USA Banner

Official US Government Icon

Official websites use .gov
A .gov website belongs to an official government organization in the United States.

Secure Site Icon

Secure .gov websites use HTTPS
A lock ( ) or https:// means you’ve safely connected to the .gov website. Share sensitive information only on official, secure websites.

U.S. Department of Transportation U.S. Department of Transportation Icon United States Department of Transportation United States Department of Transportation

Interpretation Response #99-0224 ([HMT Associates, L.L.C.] [Mr. E.A. Altemos])

Below is the interpretation response detail and a list of regulations sections applicable to this response.

Interpretation Response Details

Response Publish Date:

Company Name: HMT Associates, L.L.C.

Individual Name: Mr. E.A. Altemos

Location State: DC Country: US

View the Interpretation Document

Response text:

January 31, 2000


Mr. E.A. Altemos                           Ref No. 99-0224
HMT Associates, L.L.C.
1850 K Street, N.W.
Suite 200
Washington, DC 20006-3500

Dear Mr. Altemos:

This is in response to Your letter of August 18, 1999, concerning applicability of the Hazardous Materials Regulations (HMR; 49 CFR parts 171-180) to a compressed air system which is
permanently mounted on a commercial motor vehicle and used to discharge a non-hazardous liquid from a bulk tank on the vehicle.

You ask whether such a system is considered to be outside the scope of the HMR, consistent with an opinion issued by this office on July 26, 1994, in the same manner as “fuel systems and equipment such as fire extinguishers, cargo heaters, and air conditioners.  In that opinion, this Office affirmed that equipment that is an integral part of a motor vehicle is not subject to requirements of the HMR.  That opinion, however, does not extend to truck-mounted systems designed to facilitate, by pressurization or otherwise, the unloading of cargoes (hazardous or non­hazardous) during transportation in commerce.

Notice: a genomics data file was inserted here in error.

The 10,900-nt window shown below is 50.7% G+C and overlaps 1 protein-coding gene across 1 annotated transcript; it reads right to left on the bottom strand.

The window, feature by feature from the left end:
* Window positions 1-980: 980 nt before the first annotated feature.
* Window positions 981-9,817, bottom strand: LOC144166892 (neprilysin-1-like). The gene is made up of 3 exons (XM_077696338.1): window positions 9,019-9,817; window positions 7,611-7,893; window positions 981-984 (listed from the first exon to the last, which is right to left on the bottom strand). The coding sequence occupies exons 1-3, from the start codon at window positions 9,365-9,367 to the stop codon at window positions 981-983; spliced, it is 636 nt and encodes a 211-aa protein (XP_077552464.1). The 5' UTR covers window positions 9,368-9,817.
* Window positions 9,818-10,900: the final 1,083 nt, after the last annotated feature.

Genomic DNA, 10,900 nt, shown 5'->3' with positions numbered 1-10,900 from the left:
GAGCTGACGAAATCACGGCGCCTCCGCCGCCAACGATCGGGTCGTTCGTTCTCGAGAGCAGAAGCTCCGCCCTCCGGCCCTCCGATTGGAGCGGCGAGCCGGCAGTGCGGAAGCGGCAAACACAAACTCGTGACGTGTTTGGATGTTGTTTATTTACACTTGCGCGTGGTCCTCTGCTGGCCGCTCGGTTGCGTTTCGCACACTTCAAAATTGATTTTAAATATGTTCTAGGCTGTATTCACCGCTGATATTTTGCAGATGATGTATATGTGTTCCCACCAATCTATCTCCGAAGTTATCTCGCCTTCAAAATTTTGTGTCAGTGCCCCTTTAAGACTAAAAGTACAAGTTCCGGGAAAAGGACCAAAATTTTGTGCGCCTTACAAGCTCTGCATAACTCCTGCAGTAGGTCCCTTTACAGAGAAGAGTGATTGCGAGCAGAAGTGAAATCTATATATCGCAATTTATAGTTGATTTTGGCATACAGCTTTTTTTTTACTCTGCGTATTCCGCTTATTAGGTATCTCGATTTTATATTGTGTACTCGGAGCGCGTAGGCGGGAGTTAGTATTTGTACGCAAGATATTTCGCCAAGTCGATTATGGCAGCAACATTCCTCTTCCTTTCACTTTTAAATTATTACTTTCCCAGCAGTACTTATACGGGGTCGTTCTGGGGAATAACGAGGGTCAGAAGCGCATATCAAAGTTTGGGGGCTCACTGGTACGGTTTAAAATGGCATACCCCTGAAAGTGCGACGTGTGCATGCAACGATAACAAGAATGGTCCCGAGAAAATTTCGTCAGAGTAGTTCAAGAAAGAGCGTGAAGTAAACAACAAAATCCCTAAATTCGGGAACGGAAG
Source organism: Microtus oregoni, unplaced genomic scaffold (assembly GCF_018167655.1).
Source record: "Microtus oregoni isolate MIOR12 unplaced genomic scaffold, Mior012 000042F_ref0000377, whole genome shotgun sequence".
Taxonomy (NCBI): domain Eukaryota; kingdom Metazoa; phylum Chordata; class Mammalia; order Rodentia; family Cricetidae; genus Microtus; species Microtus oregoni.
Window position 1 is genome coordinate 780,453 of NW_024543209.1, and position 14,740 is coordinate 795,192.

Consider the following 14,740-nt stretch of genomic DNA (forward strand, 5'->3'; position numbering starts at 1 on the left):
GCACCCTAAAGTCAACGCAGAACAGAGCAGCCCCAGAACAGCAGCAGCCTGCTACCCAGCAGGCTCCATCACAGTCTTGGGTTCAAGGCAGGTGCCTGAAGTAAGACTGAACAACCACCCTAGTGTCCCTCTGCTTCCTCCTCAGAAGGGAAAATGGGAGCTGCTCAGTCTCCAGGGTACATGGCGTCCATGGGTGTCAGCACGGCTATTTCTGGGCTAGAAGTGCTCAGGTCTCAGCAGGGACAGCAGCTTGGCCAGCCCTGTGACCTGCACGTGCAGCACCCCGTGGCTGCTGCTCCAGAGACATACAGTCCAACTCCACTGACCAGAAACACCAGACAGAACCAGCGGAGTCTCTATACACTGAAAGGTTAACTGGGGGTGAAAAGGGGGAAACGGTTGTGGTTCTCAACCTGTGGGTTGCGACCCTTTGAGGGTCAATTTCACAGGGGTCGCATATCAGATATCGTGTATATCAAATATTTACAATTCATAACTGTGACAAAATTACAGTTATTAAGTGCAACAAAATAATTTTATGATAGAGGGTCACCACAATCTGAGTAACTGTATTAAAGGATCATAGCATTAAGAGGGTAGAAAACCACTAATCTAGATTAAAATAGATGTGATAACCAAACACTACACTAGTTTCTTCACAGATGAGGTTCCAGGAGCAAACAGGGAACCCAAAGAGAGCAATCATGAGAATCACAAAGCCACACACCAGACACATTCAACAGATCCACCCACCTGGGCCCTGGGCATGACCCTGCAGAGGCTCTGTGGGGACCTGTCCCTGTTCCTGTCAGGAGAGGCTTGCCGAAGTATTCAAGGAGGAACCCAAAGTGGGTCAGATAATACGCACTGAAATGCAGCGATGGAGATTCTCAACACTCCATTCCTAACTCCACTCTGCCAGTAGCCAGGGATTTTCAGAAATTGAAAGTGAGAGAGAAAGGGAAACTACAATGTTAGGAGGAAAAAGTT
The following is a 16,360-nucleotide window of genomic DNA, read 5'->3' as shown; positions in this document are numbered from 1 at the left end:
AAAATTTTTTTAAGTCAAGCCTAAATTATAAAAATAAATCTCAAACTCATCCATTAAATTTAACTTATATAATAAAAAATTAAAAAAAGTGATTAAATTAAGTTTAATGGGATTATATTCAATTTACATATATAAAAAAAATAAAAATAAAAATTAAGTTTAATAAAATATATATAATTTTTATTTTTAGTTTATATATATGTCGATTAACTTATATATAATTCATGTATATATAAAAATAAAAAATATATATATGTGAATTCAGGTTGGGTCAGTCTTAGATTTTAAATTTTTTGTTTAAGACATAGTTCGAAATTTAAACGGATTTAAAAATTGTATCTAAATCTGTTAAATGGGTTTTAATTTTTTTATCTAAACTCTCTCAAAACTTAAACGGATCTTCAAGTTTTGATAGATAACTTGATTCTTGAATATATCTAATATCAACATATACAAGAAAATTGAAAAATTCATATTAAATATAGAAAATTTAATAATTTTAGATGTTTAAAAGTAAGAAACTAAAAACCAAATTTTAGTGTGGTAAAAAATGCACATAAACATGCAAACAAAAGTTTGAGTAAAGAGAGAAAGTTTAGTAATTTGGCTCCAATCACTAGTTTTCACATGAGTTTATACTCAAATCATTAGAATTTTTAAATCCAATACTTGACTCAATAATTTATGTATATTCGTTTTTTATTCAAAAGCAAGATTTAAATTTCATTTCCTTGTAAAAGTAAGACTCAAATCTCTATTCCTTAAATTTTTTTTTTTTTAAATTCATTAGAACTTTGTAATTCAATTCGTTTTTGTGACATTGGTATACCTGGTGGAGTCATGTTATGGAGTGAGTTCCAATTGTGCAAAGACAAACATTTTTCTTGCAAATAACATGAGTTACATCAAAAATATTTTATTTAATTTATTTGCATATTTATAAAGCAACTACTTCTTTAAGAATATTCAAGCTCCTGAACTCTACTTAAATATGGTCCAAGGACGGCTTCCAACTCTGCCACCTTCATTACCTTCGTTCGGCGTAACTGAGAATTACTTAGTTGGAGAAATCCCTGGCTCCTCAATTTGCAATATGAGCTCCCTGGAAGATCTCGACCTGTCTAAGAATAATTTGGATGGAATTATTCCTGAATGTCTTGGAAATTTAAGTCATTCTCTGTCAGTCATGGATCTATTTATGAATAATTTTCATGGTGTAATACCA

From your description of the pressure unloading system, it appears that the receiving tank may conform to requirements in § 173.6(a)(2) for certain Division 2.2 materials of trade.  This section specifies that the receiving tank must be manufactured to American Society of Mechanical Engineers (ASME) standards and have a rated capacity of not more than 70 gallons water capacity.  In addition, to qualify for the materials of trade exception the vehicle must be operated by a private motor carrier in direct support of a principal business that is other than transportation.  If the provisions of § 173.6 are met, then the system is not subject to any other requirements of the HMR.

I hope this satisfies your request.



Thomas G. Allan
Senior Transportation Regulations Specialist
Office of Hazardous Materials Standards


Regulation Sections

Section Subject
173.6 Materials of trade exceptions